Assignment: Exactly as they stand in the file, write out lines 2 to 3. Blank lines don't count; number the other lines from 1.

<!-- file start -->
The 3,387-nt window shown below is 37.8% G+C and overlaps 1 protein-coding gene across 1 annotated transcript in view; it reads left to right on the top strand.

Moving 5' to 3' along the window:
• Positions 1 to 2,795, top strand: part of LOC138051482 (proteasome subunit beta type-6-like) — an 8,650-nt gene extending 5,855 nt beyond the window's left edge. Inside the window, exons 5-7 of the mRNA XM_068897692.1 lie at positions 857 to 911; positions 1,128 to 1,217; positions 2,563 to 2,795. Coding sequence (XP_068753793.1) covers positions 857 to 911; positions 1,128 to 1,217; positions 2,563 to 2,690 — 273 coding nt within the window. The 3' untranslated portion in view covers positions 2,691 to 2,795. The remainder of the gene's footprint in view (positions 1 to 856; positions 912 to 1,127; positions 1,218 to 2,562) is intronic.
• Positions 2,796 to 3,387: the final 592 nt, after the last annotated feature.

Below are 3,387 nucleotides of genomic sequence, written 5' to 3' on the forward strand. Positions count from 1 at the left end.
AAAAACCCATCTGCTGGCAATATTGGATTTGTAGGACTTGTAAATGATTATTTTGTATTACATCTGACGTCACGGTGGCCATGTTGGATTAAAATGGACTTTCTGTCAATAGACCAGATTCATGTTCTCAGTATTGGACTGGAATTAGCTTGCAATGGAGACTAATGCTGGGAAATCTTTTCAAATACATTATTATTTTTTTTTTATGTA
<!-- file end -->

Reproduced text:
Moving 5' to 3' along the window:
• Positions 1 to 2,795, top strand: part of LOC138051482 (proteasome subunit beta type-6-like) — an 8,650-nt gene extending 5,855 nt beyond the window's left edge. Inside the window, exons 5-7 of the mRNA XM_068897692.1 lie at positions 857 to 911; positions 1,128 to 1,217; positions 2,563 to 2,795. Coding sequence (XP_068753793.1) covers positions 857 to 911; positions 1,128 to 1,217; positions 2,563 to 2,690 — 273 coding nt within the window. The 3' untranslated portion in view covers positions 2,691 to 2,795. The remainder of the gene's footprint in view (positions 1 to 856; positions 912 to 1,127; positions 1,218 to 2,562) is intronic.